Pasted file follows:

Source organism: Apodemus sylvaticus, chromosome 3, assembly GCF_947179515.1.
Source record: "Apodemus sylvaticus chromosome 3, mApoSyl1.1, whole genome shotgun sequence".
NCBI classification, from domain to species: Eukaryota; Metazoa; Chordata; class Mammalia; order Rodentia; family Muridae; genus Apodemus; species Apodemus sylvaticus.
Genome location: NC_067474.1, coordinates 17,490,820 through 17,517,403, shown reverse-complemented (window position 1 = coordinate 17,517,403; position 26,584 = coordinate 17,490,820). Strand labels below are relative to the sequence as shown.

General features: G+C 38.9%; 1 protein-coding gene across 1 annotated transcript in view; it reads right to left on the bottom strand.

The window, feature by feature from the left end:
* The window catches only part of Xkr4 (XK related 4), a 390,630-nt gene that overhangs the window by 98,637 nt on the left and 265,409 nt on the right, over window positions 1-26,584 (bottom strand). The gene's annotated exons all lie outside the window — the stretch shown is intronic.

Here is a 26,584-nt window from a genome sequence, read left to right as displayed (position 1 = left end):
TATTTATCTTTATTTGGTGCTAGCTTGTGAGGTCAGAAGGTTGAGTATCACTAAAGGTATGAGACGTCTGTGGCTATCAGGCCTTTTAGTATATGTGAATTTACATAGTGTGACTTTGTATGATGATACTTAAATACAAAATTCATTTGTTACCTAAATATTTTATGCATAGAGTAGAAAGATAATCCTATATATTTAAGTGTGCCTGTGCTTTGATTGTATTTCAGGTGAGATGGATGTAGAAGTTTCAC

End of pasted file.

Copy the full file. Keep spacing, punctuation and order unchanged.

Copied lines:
Source organism: Apodemus sylvaticus, chromosome 3, assembly GCF_947179515.1.
Source record: "Apodemus sylvaticus chromosome 3, mApoSyl1.1, whole genome shotgun sequence".
NCBI classification, from domain to species: Eukaryota; Metazoa; Chordata; class Mammalia; order Rodentia; family Muridae; genus Apodemus; species Apodemus sylvaticus.
Genome location: NC_067474.1, coordinates 17,490,820 through 17,517,403, shown reverse-complemented (window position 1 = coordinate 17,517,403; position 26,584 = coordinate 17,490,820). Strand labels below are relative to the sequence as shown.

General features: G+C 38.9%; 1 protein-coding gene across 1 annotated transcript in view; it reads right to left on the bottom strand.

The window, feature by feature from the left end:
* The window catches only part of Xkr4 (XK related 4), a 390,630-nt gene that overhangs the window by 98,637 nt on the left and 265,409 nt on the right, over window positions 1-26,584 (bottom strand). The gene's annotated exons all lie outside the window — the stretch shown is intronic.

Here is a 26,584-nt window from a genome sequence, read left to right as displayed (position 1 = left end):
TATTTATCTTTATTTGGTGCTAGCTTGTGAGGTCAGAAGGTTGAGTATCACTAAAGGTATGAGACGTCTGTGGCTATCAGGCCTTTTAGTATATGTGAATTTACATAGTGTGACTTTGTATGATGATACTTAAATACAAAATTCATTTGTTACCTAAATATTTTATGCATAGAGTAGAAAGATAATCCTATATATTTAAGTGTGCCTGTGCTTTGATTGTATTTCAGGTGAGATGGATGTAGAAGTTTCAC